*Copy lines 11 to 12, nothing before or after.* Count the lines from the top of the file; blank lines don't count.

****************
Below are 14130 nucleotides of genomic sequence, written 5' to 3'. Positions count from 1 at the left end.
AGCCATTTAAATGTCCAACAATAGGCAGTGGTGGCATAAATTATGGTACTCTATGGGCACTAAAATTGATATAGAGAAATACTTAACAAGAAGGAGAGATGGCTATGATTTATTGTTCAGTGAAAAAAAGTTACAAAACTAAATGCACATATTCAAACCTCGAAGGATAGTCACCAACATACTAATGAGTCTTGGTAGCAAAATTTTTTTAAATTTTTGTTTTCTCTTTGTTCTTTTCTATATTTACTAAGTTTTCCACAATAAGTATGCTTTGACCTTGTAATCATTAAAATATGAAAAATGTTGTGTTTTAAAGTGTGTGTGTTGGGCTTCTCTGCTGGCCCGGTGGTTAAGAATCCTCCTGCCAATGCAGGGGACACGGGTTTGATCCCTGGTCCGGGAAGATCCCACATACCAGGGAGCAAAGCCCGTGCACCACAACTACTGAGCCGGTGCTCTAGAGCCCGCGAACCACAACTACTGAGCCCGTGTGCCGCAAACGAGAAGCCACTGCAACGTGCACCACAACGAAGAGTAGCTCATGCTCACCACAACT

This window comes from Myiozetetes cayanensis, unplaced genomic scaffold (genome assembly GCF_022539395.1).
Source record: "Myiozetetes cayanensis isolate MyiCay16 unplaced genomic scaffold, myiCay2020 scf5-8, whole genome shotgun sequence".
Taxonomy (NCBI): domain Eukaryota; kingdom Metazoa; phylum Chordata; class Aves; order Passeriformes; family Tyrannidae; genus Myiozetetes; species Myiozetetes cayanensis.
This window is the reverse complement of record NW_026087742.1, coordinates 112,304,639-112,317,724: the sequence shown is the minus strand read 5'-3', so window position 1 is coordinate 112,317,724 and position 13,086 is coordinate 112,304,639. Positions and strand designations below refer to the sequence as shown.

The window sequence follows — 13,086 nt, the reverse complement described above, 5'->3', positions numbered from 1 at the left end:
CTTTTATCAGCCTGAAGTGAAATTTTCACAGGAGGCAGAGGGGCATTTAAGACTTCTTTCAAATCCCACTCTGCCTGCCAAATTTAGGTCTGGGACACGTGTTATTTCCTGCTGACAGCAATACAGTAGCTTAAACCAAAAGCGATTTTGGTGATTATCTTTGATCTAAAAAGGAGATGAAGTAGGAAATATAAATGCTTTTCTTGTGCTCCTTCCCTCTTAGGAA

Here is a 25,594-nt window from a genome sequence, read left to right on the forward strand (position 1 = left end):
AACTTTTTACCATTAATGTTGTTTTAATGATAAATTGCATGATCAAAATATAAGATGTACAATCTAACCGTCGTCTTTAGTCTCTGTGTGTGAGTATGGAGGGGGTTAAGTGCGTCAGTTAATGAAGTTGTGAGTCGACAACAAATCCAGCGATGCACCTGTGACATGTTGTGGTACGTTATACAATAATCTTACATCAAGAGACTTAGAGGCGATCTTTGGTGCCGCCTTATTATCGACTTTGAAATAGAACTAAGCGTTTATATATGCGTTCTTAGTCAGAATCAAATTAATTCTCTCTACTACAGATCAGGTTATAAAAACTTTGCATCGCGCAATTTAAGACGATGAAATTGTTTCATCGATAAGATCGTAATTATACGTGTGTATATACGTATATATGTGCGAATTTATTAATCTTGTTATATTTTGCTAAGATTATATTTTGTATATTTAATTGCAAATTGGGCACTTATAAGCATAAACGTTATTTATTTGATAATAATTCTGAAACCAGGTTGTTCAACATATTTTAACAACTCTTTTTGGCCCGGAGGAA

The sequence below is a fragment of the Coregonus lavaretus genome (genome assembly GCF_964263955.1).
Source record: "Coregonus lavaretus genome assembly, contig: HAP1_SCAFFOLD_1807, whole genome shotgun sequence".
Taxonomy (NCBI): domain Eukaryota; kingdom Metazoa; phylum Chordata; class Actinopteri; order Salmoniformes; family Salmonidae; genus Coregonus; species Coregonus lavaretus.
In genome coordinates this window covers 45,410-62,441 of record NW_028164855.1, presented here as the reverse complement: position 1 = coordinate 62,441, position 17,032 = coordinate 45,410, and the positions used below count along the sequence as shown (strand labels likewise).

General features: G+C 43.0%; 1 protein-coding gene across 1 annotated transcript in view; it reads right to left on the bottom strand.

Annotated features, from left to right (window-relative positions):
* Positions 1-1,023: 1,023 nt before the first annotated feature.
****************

The sequence below is a fragment of the Coregonus lavaretus genome (genome assembly GCF_964263955.1).
Source record: "Coregonus lavaretus genome assembly, contig: HAP1_SCAFFOLD_1807, whole genome shotgun sequence".